Michael Curry

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Michael Curry
Florida Atlantic Owls
Position Head coach
League Conference USA
Personal information
Born (1968-08-22) August 22, 1968 (age 48)
Anniston, Alabama
Nationality American
Listed height 6 ft 5 in (1.96 m)
Listed weight 210 lb (95 kg)
Career information
High school Glenn Hills (Augusta, Georgia)
College Georgia Southern (1986–1990)
NBA draft 1990 / Undrafted
Playing career 1990–2005
Position Small forward / Shooting guard
Number 12, 20, 34
Career history
As player:
1990–1991 Steiner Bayreuth
1992–1993 Capital Region Pontiacs
1992 Long Island Surf (USBL)
1993–1994 Philadelphia 76ers
1994 Clear Cantù
1994–1995 Valvi Girona
1995 Omaha Racers
1996 Washington Bullets
1996–1997 Detroit Pistons
19971999 Milwaukee Bucks
19992003 Detroit Pistons
2003–2004 Toronto Raptors
2004–2005 Indiana Pacers
As coach:
2007–2008 Detroit Pistons (assistant)
2008–2009 Detroit Pistons
20102013 Philadelphia 76ers (assistant)
2014–present Florida Atlantic
Career NBA statistics
Points 2,986
Rebounds 1,045
Assists 804
Stats at Basketball-Reference.com

Michael Edward Curry (born August 22, 1968) is an American retired professional basketball player, and current coach of the Florida Atlantic Owls men's basketball team.[1] Curry played in the NBA from 1993 to 2005. He later served as head coach of the Detroit Pistons.

Playing career[edit]

A 6'5" guard/forward from Glenn Hills High School in Augusta, Georgia, and Georgia Southern University, Curry played eleven seasons (1993–1994 through 2004–2005) in the National Basketball Association as a member of the Philadelphia 76ers, the Washington Bullets, the Detroit Pistons, the Milwaukee Bucks, the Toronto Raptors and the Indiana Pacers. Though he never averaged more than 6.6 points per game in a season, Curry was well respected throughout the league for his strong defense and leadership qualities, and for several years he served as president of the NBA Players Association.[2]

In 1992, Curry was a guard/forward for the Long Island Surf of the United States Basketball League (USBL), averaging 20 points per game. As of the November 2000, he was one of 128 USBL players who had graduated to the NBA.[3]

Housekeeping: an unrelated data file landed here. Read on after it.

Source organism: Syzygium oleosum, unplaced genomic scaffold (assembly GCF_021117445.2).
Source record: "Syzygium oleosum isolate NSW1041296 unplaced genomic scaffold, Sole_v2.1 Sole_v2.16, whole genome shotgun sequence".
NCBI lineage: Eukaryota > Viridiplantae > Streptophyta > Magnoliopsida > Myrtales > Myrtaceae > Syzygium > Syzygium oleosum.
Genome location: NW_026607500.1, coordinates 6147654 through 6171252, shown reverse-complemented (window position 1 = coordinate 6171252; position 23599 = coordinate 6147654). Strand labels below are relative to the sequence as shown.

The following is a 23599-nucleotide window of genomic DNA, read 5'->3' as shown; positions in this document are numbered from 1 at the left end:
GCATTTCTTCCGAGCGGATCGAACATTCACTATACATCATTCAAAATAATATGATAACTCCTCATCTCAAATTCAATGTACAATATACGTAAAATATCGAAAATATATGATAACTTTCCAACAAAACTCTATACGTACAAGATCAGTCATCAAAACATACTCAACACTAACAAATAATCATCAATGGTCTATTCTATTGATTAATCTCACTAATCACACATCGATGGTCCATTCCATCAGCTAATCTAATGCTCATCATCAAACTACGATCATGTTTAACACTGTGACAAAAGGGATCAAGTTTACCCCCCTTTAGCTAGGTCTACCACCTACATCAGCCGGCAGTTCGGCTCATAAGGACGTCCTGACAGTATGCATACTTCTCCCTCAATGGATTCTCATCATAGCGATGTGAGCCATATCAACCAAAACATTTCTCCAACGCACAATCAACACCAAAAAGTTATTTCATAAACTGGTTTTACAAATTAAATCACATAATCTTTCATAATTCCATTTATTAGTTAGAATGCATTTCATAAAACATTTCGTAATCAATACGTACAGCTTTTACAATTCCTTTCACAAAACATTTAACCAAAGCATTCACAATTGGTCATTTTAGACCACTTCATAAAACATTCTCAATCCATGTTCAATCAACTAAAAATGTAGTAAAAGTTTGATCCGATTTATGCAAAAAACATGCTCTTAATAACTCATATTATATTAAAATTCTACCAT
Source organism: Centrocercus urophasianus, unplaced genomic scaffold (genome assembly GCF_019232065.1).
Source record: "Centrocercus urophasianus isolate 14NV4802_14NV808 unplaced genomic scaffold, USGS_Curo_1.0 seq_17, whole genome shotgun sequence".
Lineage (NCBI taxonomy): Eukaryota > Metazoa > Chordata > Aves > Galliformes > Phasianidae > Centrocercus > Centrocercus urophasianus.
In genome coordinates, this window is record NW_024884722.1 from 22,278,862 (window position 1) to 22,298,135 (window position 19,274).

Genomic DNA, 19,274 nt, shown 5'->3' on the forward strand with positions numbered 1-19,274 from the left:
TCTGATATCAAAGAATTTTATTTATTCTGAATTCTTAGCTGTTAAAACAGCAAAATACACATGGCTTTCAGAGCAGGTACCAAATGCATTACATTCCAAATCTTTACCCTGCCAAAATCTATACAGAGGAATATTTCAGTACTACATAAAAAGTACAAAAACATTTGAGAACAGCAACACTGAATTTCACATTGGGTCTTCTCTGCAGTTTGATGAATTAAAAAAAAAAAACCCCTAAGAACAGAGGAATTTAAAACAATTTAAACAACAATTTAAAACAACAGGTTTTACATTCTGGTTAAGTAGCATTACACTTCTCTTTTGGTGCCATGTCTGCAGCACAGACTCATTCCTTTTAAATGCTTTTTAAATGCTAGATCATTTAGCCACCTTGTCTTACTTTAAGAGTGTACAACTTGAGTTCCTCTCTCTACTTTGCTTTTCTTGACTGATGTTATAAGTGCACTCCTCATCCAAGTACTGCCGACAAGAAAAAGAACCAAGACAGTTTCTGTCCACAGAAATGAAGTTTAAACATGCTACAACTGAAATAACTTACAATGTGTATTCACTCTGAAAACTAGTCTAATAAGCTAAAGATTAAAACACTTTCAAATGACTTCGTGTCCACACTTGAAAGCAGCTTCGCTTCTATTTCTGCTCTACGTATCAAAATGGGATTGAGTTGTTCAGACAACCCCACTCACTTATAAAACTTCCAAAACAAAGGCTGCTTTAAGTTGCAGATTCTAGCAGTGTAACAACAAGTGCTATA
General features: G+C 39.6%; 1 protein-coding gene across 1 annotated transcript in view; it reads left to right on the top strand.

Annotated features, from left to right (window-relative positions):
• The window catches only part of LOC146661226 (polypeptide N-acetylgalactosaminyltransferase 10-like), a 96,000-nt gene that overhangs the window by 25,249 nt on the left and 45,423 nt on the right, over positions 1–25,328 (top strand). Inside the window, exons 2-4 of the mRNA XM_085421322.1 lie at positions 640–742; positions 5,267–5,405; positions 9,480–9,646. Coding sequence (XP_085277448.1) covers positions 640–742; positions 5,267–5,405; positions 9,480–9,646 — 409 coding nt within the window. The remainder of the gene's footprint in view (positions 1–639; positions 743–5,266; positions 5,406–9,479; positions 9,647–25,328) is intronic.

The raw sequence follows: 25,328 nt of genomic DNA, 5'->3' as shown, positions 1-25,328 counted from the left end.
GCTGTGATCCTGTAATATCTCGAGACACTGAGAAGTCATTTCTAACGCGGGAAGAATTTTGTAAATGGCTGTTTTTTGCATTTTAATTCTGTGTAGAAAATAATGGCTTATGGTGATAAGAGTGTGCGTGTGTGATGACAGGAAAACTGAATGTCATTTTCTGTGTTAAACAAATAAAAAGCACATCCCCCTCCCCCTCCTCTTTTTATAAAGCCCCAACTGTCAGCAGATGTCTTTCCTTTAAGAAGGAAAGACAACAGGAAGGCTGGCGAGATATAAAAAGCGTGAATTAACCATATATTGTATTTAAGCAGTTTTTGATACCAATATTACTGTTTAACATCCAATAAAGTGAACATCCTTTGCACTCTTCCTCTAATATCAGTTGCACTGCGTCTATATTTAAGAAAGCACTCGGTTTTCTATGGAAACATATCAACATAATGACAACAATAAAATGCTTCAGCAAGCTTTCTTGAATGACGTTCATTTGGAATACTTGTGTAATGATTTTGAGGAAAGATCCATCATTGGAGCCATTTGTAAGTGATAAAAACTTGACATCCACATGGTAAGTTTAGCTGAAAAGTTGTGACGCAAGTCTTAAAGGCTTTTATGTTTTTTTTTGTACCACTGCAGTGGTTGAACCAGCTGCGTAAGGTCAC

Internationally, Curry played in the German 1st basketball league for Steiner Bayreuth (1990–1991), in Italy for Clear Cantù (1994)[4] and in the Spanish ACB for Valvi Girona (1994–1995).[5]

Coaching career[edit]

On June 10, 2008 Curry was named as the head coach of the Detroit Pistons for the 2008–09 season, succeeding Flip Saunders. He received a three-year deal, worth $2.5 million per season.[6] On June 30, 2009, Curry was fired as head coach.[7] Prior to becoming head coach of the Pistons, Curry served as an assistant coach for Detroit and also as the NBA's Vice-President of Player Development.[8]

Curry later worked as the associate head coach for the Philadelphia 76ers.[9]

On April 7, 2014, Curry accepted a job at Florida Atlantic University, replacing Mike Jarvis. The Owls finished 9-20 in Curry's 1st year.

Head coaching record[edit]


Regular season G Games coached W Games won L Games lost W–L % Win-loss %
Post season PG Playoff games PW Playoff wins PL Playoff losses PW–L % Playoff win-loss %
Team Year G W L W–L% Finish PG PW PL PW–L% Result
Detroit 2008–09 82 39 43 .476 3rd in Central 4 0 4 .000 Lost in First Round
Career 82 39 43 .476 4 0 4 .000


Season Team Overall Conference Standing Postseason
Florida Atlantic Owls (Conference USA) (2014–present)
2014–15 Florida Atlantic 9–20 2–16 14th
2015–16 Florida Atlantic 8–24 5–13 T–12th
2016–17 Florida Atlantic 10–20 6–12 T–11th
Florida Atlantic: 27–64 (.297) 13–41 (.241)
Total: 27–64 (.297)

      National champion         Postseason invitational champion  
      Conference regular season champion         Conference regular season and conference tournament champion
      Division regular season champion       Division regular season and conference tournament champion
      Conference tournament champion

Personal life[edit]

His son, Deon Curry, played football as a wide receiver for Michigan State University.[10] Contrary to popular belief, he is not related to Dell Curry and 2x NBA MVP Steph Curry.


External links[edit]